Thursday, December 27, 2007

Boxing Day in Shen Zhen

Boxing Day was a beautifully fine and clear day. We decided to go across the border, and left home before 8 am. Since we had plenty of time, we ambled around some byways - sort of looking for ox tongues, but not finding a suitable shop.

A trip to Wal-Mart scored some eatables, with Eddie getting riled when presented with 'dirty money' change. Chinese notes are usually tatty and grubby , particularly the lower denominations, and certainly the worst ones are not pleasant to handle. (The shop assistants look at crisp new notes suspiciously.) He made rather a fuss, but didn't really get his point across - I noticed everyone looking non-plussed rather than concerned or interested.

Leaving Wal-Mart, we walked on to Eastgate and visited Park'n'Shop (here we got coins for change which could not be complained about). We stocked up on provisions for lunch, and even got 12 eggs for Y 8.60.

Laden, we walked up to Litchi Park, passing the Uighurs with their special bread. We enjoyed a freshly heated flat one sprinkled with sesame seeds with between us.

Litchi Park can be bustling with groups dancing, singing and playing various instruments, both Western and Chinese. This time, however, there weren't many around - we came across a group of dancing students, and 2 girls batting a shuttlecock around and other walkers. A writer in water of poems had left faint traces of his calligraphy along the path. We stopped to watch a bride being photographed (the trend this year is to have the bride lie on the ground amid a flounce of lace and tulle and have the groom lean over her) and finally fetched up at the toilets by the cat's tail tree where the old men were playing chess and cards to an audience.
There we ate our lunch of bread and water, finishing with an ice-block from the nearby store.

We continued to walk around the park, and happened to start chatting to a man who, born in China, had spent many years in Singapore advising the government there. He had retired to Shen Zhen, where he continued to give advice and said he was responsible for much of the upgrade to the old city, including wider roads and footpaths.

Nearer the west gate we came across bridal parties having their photo sessions. Eddie was keen to add to his collection of 'bridal underwear' so we hung around while the subjects were arranged in fetching poses in various locations. The brides all seem to wear jeans and sneakers or other street clothes under their frothy white dresses, and the grooms wander around looking ill-at-ease in white suits of varying styles, carrying the brides' stuff. It seems that the tradition is to have the photos taken long before the actual wedding, and the process can take a very long time with changes of location and clothes involved.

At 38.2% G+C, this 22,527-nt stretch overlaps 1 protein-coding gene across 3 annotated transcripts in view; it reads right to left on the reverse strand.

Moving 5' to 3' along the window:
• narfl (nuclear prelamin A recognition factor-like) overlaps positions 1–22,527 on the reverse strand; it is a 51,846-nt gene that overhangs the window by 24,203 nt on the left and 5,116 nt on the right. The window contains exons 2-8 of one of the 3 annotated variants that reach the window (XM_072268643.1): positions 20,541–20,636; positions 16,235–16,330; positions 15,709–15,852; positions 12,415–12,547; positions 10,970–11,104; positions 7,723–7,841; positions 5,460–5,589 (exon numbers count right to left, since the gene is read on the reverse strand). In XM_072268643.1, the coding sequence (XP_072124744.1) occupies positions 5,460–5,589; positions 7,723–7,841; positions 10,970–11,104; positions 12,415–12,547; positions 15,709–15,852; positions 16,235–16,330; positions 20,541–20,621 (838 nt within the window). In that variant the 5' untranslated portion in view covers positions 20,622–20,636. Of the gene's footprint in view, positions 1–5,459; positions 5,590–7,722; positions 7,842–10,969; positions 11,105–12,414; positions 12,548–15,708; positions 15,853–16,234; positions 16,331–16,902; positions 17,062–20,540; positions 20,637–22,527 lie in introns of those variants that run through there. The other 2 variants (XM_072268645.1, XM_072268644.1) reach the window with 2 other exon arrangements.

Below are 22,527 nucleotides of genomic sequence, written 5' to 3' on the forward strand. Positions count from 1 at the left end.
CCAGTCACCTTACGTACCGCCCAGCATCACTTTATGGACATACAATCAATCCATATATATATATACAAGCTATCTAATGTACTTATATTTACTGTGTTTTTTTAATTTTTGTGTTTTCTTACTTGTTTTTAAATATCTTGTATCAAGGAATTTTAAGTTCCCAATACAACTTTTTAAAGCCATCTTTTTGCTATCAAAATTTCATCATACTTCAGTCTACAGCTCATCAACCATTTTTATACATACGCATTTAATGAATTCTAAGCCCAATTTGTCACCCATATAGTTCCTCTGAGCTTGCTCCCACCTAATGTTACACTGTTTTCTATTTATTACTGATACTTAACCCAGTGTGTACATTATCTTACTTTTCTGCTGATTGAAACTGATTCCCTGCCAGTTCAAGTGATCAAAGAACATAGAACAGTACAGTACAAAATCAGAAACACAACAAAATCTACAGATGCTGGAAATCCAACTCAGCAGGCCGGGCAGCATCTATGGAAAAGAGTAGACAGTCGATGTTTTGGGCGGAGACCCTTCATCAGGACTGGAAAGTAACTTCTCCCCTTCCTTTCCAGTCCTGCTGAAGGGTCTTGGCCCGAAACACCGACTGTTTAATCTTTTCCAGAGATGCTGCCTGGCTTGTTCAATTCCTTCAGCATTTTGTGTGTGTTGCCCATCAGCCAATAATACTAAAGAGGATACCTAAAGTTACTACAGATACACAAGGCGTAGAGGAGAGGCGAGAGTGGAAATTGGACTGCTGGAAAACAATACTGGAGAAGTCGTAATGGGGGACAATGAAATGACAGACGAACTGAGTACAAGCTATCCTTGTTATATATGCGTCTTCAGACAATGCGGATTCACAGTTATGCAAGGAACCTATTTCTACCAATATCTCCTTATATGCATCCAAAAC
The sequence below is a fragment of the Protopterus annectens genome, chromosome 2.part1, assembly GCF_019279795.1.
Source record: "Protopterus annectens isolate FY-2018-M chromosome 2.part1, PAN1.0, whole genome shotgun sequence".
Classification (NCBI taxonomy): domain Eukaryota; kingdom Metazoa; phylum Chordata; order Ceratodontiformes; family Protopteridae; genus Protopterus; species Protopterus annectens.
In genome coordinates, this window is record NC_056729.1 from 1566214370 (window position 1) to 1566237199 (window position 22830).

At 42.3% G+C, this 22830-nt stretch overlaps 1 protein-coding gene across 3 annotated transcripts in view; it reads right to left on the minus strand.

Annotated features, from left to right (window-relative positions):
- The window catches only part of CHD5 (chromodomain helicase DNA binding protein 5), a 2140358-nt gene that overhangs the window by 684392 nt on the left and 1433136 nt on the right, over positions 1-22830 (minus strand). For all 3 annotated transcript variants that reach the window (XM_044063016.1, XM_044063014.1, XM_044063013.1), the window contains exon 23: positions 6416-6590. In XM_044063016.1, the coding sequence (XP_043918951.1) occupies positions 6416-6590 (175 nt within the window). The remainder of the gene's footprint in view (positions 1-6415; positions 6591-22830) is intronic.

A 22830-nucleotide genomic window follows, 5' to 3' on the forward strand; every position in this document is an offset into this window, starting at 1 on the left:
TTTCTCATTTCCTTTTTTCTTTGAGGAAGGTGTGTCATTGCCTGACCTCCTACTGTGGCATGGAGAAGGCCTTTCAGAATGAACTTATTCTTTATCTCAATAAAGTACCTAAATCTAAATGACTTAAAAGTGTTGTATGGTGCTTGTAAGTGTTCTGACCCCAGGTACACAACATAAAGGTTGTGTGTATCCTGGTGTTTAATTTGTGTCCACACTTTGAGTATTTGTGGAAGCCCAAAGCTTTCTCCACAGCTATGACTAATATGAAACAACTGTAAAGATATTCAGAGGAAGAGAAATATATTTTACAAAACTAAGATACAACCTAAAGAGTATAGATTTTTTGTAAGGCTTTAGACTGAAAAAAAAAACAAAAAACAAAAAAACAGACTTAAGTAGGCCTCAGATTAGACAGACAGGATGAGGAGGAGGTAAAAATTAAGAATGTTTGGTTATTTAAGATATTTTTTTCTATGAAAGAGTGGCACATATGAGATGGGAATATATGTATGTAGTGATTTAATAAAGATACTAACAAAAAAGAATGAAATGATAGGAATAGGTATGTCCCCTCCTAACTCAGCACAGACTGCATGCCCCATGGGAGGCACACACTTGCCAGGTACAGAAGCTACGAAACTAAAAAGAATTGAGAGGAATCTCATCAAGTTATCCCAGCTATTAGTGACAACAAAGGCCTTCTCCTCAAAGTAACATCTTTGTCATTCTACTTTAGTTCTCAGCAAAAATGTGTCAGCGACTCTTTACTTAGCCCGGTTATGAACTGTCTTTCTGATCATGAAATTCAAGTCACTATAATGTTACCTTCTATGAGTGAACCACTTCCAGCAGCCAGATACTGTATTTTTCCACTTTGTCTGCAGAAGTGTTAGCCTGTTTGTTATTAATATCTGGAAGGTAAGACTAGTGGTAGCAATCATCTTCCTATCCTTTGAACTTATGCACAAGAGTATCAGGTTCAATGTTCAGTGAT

My sciatica and sore muscles were causing me difficulty, so we decided to come home - in fact we didn't get into the house till 4.30 and queues at immigration were long, so it was a wise decision. We put on a DVD and promptly went to sleep after a strenuous day.

Christmas day

We had a quiet Christmas day doing nothing special. Eddie's sisters, Betty and Mary, called, which meant we had a taste of the day in NZ.

We went shopping about midday to get in some provisions, buying an ox tongue from the congee shop downstairs to do for lunch. Ox tongues are made of the same dough as the deep fried devils that are eaten with congee, and they are very tasty if freshly made.

We enjoyed ours as we walked on to Sheung Shui to check the supermarket for marked-down sponge-cakes (there weren't any) and to buy something to make soup with. We bought some beef bones and meat, and then Eddie got more vegetables from the Cheung Wah market while I went ahead and started cooking.

We had enough for two pots; one I made into bak kut teh using a spice packet that had been around a while, the other into carrot soup, both of which I enjoyed but Eddie found too meaty (though it 's good for him).

We had a rest and watched "White Christmas" on a DVD while the soups cooked, and enjoyed our dinner about 7 pm.

Weather was cool but not cold, and the day rather overcast.

Tuesday, December 25, 2007

It shouldn't rain at Christmas in Hong Kong